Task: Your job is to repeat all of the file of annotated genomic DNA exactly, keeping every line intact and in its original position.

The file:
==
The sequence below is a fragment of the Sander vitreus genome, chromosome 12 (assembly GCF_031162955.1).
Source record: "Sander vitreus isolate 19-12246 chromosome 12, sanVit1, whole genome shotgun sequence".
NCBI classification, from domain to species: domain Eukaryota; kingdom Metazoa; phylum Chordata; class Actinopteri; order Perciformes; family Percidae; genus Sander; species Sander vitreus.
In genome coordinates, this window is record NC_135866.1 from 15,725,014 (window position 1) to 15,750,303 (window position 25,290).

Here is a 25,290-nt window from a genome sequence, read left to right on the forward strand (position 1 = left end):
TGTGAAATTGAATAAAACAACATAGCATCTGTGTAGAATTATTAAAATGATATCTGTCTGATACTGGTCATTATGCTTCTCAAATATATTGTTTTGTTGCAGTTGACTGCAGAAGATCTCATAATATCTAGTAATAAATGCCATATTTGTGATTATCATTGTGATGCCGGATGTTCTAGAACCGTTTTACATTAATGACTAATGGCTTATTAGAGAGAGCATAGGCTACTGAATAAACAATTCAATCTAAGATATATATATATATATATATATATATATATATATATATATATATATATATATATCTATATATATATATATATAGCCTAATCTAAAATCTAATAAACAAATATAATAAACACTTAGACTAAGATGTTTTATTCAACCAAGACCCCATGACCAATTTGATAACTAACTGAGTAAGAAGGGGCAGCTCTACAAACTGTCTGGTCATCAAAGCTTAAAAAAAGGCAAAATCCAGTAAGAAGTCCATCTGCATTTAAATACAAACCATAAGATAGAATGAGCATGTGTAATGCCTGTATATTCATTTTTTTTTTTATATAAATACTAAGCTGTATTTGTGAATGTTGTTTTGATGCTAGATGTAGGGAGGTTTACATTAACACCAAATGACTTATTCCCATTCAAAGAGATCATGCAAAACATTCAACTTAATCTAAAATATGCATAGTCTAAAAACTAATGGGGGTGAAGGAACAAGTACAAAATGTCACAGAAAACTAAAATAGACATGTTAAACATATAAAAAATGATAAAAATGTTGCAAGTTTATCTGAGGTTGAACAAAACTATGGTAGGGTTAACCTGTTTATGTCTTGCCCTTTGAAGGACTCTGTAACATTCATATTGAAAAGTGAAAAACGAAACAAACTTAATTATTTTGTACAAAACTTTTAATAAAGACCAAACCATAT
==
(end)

The sequence below is a fragment of the Sander vitreus genome, chromosome 12 (assembly GCF_031162955.1).
Source record: "Sander vitreus isolate 19-12246 chromosome 12, sanVit1, whole genome shotgun sequence".
NCBI classification, from domain to species: domain Eukaryota; kingdom Metazoa; phylum Chordata; class Actinopteri; order Perciformes; family Percidae; genus Sander; species Sander vitreus.
In genome coordinates, this window is record NC_135866.1 from 15,725,014 (window position 1) to 15,750,303 (window position 25,290).

Here is a 25,290-nt window from a genome sequence, read left to right on the forward strand (position 1 = left end):
TGTGAAATTGAATAAAACAACATAGCATCTGTGTAGAATTATTAAAATGATATCTGTCTGATACTGGTCATTATGCTTCTCAAATATATTGTTTTGTTGCAGTTGACTGCAGAAGATCTCATAATATCTAGTAATAAATGCCATATTTGTGATTATCATTGTGATGCCGGATGTTCTAGAACCGTTTTACATTAATGACTAATGGCTTATTAGAGAGAGCATAGGCTACTGAATAAACAATTCAATCTAAGATATATATATATATATATATATATATATATATATATATATATATATATATATATCTATATATATATATATATAGCCTAATCTAAAATCTAATAAACAAATATAATAAACACTTAGACTAAGATGTTTTATTCAACCAAGACCCCATGACCAATTTGATAACTAACTGAGTAAGAAGGGGCAGCTCTACAAACTGTCTGGTCATCAAAGCTTAAAAAAAGGCAAAATCCAGTAAGAAGTCCATCTGCATTTAAATACAAACCATAAGATAGAATGAGCATGTGTAATGCCTGTATATTCATTTTTTTTTTTATATAAATACTAAGCTGTATTTGTGAATGTTGTTTTGATGCTAGATGTAGGGAGGTTTACATTAACACCAAATGACTTATTCCCATTCAAAGAGATCATGCAAAACATTCAACTTAATCTAAAATATGCATAGTCTAAAAACTAATGGGGGTGAAGGAACAAGTACAAAATGTCACAGAAAACTAAAATAGACATGTTAAACATATAAAAAATGATAAAAATGTTGCAAGTTTATCTGAGGTTGAACAAAACTATGGTAGGGTTAACCTGTTTATGTCTTGCCCTTTGAAGGACTCTGTAACATTCATATTGAAAAGTGAAAAACGAAACAAACTTAATTATTTTGTACAAAACTTTTAATAAAGACCAAACCATAT